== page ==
Posts Tagged ‘ Esquire ’

Read like an Egyptian

These content pages, in the August issue of Esquire, are a series of images that summarize the topics that appears on various pages. These icons were possibly inspired by hieroglyphs, and certainly evoke the notion of reading through imagery. The one on page 106 (lower page) is Morgan Freeman; You probably recognize President Obama; the series of icons between 84 and 93 will be revealed on another day. [Click twice to zoom in close]

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Beautiful grids

New Beauty magazine claims to be the most unique beauty magazine.

That may or may not be the case, but the design of their covers certainly is unique. I’m not sure I’ve seen a cover so highly structured in its us of headings and secondary type. The loose modular grid and the duality of the horizontal and vertical type is dynamic. The striking combination of serif and sans serif type and the white background all contribute to look of the publication.

Esquire magazine’s use of typography on their covers over recent years has been striking, but this approach creates a strong visual brand, as you can see in these two covers.

Esquire editor has last word

Perhaps this caught my eye because the class assignment this week is an exercise in marking paragraphs. It’s worth clicking to enlarge the image. Wonderful.

[Esquire UK May 2011]

Fox News chief: a typographic portrait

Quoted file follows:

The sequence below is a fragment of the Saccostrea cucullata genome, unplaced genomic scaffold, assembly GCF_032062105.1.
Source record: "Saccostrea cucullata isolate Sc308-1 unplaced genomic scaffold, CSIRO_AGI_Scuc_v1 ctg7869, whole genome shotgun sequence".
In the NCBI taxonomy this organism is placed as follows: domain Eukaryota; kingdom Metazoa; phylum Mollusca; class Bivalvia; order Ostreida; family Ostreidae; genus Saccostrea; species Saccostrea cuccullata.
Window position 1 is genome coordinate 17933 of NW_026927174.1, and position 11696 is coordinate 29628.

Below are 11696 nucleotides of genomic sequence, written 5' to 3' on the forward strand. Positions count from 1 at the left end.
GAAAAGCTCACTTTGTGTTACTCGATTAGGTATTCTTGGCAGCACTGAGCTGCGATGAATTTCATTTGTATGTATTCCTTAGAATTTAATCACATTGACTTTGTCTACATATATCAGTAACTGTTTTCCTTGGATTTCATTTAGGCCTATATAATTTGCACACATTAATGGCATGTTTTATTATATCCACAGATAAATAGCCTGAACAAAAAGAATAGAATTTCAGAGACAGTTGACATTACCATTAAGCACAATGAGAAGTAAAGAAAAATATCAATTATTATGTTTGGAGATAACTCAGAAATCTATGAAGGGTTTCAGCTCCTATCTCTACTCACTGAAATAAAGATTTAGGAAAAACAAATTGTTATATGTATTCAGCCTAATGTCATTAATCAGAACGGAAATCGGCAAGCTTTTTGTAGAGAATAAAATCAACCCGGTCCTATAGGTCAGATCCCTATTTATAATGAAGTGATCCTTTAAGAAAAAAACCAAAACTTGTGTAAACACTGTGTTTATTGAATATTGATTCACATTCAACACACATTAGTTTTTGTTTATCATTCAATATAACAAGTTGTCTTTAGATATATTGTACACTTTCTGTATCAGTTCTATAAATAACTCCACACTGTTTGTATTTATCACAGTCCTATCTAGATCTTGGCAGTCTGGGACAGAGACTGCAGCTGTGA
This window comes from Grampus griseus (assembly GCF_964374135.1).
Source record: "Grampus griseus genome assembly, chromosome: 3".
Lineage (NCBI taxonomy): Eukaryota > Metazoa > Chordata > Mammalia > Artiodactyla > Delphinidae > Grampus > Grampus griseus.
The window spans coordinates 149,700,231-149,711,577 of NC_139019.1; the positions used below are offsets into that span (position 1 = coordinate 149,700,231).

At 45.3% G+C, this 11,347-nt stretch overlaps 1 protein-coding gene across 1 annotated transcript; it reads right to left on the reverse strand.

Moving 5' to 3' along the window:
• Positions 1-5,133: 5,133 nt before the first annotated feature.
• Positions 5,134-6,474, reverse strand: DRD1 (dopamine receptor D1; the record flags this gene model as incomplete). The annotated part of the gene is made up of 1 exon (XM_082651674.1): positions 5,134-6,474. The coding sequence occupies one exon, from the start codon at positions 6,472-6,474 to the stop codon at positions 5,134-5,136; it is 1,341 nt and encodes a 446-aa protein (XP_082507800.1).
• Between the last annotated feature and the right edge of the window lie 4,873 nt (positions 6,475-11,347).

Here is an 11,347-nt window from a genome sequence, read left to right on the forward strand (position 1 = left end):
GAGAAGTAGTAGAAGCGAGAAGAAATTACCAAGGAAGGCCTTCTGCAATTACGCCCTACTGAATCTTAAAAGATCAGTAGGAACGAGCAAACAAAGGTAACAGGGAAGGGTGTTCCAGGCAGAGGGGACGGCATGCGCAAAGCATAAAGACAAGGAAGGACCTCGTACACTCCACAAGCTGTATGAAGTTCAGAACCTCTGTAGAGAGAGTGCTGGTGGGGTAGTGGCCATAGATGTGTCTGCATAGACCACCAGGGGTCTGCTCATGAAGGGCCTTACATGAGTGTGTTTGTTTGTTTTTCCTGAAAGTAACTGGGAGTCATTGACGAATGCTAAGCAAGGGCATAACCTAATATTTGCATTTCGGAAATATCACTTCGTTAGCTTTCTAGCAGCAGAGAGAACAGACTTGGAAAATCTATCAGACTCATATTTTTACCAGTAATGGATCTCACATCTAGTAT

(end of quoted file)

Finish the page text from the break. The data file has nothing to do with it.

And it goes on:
Thomas Porostocky, credited as the illustrator of this portrait, has produced a striking piece of typography for a profile about the Fox News CEO Roger Ailes, that appears in Esquire magazine.

It’s worth zooming into the left page to see the details.

[ Esquire February 2011 ]

What I’ve Learned

Esquire magazine frequently includes a short feature called What I’ve Learned. In the January  issue they have included about 20 such interviews.

The spread below precedes the interviews.

Here is a strong design with wonderful typographic contrast and hierarchy that tips you off to the interviewees in a contents page that’s not really a contents page.

It would have been better if the names had included the page numbers instead of just the unhelpful color-coded tabs. This is an opportunity to use information graphic that has been missed. The second spread shows the color coded tab from the opening spread that links to the interview with Samuel L. Jackson. The color blue is the device that cues you in. But it doesn’t help … so why bother? A simple page number is all that is needed. The color would help had it been in addition to but not instead of the page number.

The last spread is the cover of the issue in what has now become the signature style of the magazine: A photographic portrait behind which is a typographic wallpaper that tells us what’s inside. Yet here again there are no page numbers to help us.

[ Esquire, January 2011 ]


Less is more

This single page, from Esquire demonstrates both a smart concept and impeccable execution. The article starts by stating:

The list of things it’s truly impossible to live without is pretty short–air, water, food, the dimples on a woman’s back.

The editor then set the designer the limit of not using any photography or illustration. And so to illustrate the article all the designer had was typography.

The article is entitled Doing Without. So what better an idea than to remove those letters from a white page.